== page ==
Yields on bonds in emerging East Asian markets have declined in recent months as concerns about a US Federal Reserve rate hike eased for the moment and as inflationary pressures remained largely muted, the Asian Development Bank’s (ADB’s) latest Asia Bond Monitor said.“Financial markets have been somewhat calmer recently with the US Federal Reserve holding off a rate hike in September, the People’s Republic of China (PRC) carrying out further monetary stimulus, and oil prices remaining subdued,” said Shang-Jin Wei, ADB’s Chief Economist. “Overall the markets are better prepared to deal with any impact a US rate hike may have on another outflow of foreign investment, but risks do remain and there is still a pressing need to increase bond liquidity and broaden the diversity of the investor base.”
The report notes that yields for 10-year local currency government bonds in emerging East Asia were mostly lower between 1 September and 31 October with stock markets in the region staging a comeback, giving investor sentiment a lift. The Philippines saw the largest yield drop of 64 basis points with the PRC; Hong Kong, China; and Singapore all posting declines of over 30 basis points. Over the same period, most East Asian currencies also appreciated against the US dollar, with the Indonesian rupiah and the Republic of Korea won recording the biggest gains of 2.9% and 2.7%, respectively.
Emerging East Asia’s outstanding local currency bonds were up nearly 6% in the third quarter compared to the previous 3 months and nearly 15% year-on-year, reaching nearly $8.8 trillion. Local currency bond issuance in the third quarter totaled nearly $1.6 trillion, exceeding the previous quarter’s $1.4 trillion, with sales led by the PRC and Hong Kong, China. The PRC remains the largest local currency bond market in the region with outstanding bonds of nearly $5.9 trillion at the end of September.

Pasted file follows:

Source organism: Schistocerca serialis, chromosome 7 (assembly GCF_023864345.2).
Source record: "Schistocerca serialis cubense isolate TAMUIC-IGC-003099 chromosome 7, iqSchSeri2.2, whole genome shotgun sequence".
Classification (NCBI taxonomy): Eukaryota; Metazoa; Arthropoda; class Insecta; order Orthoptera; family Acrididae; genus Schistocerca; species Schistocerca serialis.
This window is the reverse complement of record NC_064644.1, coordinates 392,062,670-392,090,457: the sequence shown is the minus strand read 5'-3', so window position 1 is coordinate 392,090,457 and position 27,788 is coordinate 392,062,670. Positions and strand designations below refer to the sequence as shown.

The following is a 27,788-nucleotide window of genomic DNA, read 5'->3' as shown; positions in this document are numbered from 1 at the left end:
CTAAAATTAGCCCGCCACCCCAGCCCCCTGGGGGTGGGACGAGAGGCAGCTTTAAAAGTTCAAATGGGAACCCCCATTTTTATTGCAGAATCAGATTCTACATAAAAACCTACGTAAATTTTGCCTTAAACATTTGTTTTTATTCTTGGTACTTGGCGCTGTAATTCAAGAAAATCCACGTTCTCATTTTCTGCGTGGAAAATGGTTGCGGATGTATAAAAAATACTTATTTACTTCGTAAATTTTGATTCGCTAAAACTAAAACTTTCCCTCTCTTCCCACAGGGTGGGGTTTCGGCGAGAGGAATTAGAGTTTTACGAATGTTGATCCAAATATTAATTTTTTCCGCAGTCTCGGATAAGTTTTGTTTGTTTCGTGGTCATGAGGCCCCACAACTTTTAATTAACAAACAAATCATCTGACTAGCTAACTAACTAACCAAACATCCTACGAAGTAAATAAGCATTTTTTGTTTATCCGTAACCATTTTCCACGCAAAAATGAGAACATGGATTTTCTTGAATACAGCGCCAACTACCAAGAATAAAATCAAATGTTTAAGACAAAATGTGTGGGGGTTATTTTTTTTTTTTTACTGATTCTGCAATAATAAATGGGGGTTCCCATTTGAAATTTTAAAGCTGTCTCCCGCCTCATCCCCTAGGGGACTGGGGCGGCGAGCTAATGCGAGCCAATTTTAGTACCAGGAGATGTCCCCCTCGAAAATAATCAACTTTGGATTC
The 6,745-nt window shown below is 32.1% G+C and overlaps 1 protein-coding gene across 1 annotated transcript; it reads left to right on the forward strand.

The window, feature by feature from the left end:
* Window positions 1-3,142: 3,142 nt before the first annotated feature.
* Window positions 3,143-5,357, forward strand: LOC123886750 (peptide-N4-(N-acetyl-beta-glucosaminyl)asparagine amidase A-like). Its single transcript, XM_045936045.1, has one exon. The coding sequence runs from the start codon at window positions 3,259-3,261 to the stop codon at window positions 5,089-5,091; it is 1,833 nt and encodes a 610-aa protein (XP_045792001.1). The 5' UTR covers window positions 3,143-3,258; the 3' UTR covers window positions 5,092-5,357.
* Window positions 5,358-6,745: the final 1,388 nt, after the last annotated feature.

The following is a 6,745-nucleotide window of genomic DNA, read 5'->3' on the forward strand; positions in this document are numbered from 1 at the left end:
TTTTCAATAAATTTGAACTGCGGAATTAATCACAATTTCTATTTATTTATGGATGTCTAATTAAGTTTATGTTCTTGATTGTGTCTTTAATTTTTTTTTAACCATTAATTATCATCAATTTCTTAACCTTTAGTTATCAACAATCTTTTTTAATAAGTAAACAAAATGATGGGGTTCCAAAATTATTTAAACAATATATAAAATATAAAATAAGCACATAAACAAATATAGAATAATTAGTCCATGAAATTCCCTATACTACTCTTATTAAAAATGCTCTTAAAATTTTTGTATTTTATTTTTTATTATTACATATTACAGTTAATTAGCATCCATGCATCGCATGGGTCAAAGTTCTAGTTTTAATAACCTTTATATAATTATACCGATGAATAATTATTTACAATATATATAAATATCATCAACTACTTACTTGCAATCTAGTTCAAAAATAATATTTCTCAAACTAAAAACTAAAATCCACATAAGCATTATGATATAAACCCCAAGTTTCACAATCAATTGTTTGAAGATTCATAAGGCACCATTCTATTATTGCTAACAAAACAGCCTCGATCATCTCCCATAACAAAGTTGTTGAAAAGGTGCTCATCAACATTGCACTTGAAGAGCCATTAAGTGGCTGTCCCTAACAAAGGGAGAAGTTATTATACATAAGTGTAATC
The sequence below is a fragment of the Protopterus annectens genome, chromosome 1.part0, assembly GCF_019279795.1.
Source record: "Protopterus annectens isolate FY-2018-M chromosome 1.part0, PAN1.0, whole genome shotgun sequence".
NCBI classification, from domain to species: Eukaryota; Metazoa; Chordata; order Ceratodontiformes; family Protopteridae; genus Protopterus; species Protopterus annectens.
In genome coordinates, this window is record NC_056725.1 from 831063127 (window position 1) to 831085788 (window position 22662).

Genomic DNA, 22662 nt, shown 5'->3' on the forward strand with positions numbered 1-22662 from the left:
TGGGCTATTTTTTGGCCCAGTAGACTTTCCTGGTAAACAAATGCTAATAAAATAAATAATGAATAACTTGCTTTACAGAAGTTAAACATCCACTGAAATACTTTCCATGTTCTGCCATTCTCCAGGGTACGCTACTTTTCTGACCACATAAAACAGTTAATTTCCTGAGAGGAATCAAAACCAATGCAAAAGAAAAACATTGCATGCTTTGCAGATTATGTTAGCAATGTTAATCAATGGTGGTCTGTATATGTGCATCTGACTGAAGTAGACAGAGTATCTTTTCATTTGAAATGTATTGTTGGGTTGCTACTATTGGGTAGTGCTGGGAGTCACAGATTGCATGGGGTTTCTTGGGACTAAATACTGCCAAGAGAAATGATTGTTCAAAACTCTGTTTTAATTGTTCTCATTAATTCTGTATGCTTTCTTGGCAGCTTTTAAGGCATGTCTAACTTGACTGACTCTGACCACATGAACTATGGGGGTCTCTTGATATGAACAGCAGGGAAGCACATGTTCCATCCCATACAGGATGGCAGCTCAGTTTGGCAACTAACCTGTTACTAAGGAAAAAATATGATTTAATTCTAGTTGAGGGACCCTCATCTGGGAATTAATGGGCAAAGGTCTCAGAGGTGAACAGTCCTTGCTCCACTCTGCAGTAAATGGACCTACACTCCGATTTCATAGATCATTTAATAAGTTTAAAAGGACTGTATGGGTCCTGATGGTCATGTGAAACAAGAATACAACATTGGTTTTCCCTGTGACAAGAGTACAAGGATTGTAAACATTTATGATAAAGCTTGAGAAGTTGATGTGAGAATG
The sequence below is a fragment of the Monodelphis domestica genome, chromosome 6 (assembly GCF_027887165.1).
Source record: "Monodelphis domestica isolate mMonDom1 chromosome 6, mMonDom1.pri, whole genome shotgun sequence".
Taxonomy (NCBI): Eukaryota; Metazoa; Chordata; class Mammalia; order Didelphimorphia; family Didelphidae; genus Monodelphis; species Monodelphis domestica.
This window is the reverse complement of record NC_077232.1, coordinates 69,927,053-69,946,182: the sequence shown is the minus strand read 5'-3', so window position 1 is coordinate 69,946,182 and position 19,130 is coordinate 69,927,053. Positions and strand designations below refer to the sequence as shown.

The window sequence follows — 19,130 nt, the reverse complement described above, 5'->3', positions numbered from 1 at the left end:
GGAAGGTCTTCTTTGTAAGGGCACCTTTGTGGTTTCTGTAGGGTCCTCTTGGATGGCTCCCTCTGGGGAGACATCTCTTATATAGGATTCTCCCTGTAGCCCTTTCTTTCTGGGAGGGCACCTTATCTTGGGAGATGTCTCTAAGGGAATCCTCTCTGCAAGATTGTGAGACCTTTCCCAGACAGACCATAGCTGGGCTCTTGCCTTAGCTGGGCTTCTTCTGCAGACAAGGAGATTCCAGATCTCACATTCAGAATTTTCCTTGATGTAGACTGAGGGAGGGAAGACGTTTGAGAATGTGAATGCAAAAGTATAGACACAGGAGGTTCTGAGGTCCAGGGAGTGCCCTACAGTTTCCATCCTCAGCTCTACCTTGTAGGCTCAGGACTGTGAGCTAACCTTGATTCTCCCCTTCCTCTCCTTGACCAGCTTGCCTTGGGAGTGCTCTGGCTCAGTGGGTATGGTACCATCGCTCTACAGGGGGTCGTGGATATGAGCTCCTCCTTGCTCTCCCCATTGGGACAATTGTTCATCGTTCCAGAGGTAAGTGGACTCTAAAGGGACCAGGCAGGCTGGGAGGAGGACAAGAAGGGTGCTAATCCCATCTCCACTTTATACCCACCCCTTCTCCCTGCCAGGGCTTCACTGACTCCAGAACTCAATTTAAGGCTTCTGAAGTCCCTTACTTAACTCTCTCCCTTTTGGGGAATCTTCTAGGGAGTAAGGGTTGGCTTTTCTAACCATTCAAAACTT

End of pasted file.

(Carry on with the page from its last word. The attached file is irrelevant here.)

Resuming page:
Moving forward, the report notes that markets have largely priced in the likely interest rate hike by the US Federal Reserve in December, diminishing the risk that higher rates would prompt foreign investors to further cut their holdings of East Asian local currency bonds. However, it cautions that some downside risks remain, including banks cutting back on bond inventories, and continued slow growth in the region, which could put fiscal pressure on governments and reduce corporate profits, both of which could lead to increased risk perceptions, possible ratings downgrades, and a rise in yields.
The monitor also released findings from its annual survey which assesses liquidity conditions in emerging East Asian local currency bond markets. The survey notes that overall liquidity conditions tightened in 2015 from the year earlier with average bid-ask spreads for both government and corporate bonds up in most markets from the year earlier. Government bonds remained more liquid than corporate bonds. The results highlighted the need for greater investor diversity to help boost the liquidity of the region’s markets.
ADB, based in Manila, is dedicated to reducing poverty in Asia and the Pacific through inclusive economic growth, environmentally sustainable growth, and regional integration. Established in 1966, it is owned by 67 members—48 from the region. In 2014, ADB assistance totaled $22.9 billion, including cofinancing of $9.2 billion.